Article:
A significant piece of this approach is the Mobile Intervention Team (MIT), part of the Mayor’s Housing and Homeless Services grant. The MIT is a crisis intervention team targeting areas in Anchorage with high numbers of homeless camps and persons with mental illness or other disabling conditions. The purpose of the team is to engage, triage, and refer individuals to community services with available housing to decrease cycling through emergency services. An MIT provider assists in completing the APD forms for individuals camping within Anchorage’s city limits. We use this data in the Coordinated Entry System (CES) for housing through the Coalition to End Homelessness (ACEH), and to provide other services based on the individual’s unique needs. We can also identify subpopulations with this data and work with organizations that can best meet the needs of the largest subpopulations.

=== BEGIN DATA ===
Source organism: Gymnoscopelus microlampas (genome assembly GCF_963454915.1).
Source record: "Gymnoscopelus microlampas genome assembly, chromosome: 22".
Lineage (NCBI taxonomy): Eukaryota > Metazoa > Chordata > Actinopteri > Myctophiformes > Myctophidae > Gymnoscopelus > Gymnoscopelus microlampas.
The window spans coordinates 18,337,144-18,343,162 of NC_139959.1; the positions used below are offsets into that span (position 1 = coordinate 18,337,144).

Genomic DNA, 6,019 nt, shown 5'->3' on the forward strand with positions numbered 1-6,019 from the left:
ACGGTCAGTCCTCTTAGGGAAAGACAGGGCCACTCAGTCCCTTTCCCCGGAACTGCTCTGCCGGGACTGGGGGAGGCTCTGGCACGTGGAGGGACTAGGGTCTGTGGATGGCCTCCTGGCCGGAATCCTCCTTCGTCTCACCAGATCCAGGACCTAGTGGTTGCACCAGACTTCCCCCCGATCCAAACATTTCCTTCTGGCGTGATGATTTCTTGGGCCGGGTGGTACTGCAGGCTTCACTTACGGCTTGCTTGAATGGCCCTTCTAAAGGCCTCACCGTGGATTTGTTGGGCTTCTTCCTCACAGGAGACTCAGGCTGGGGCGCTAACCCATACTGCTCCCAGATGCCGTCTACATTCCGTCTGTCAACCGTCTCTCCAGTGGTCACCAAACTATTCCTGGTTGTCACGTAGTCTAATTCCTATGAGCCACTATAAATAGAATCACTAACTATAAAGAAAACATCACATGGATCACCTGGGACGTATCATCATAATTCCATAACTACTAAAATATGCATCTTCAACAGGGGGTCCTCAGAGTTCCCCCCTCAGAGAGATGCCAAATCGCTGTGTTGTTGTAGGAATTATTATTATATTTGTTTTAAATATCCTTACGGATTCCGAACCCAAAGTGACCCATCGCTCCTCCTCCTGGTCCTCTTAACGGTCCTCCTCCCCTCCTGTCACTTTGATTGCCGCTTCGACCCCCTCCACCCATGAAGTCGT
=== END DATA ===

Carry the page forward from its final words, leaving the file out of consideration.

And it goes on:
We expect more positive results as MIT continues to partner with APD, AFD, Parks and Recreation, & other various entities involved in housing the homeless. To date, the MIT and its partners have helped to reduce the emergency calls at Brother Francis Shelter and Bean’s Café by 40%.
Residents have requested monthly updates on the homeless camp clean-up process. Since January 2018, the Municipality of Anchorage has cleaned up 65 tons of trash from the old Alaska Native Medial site at 3rd Ave, Valley of the Moon Park, and Chester Creek. We are now working on the Russian Jack Park area. The next focus zone will be Campbell Creek from Elmore to Old Seward, Bicentennial, and then Mountain View. Timelines for when camps will be posted and abated depends on the availability of staff and resources. Our Parks and Recreation Department, Anchorage Police Department, and Mayor’s Office make every effort to complete this process as quickly as possible, weather permitting, throughout the fall and winter months as well.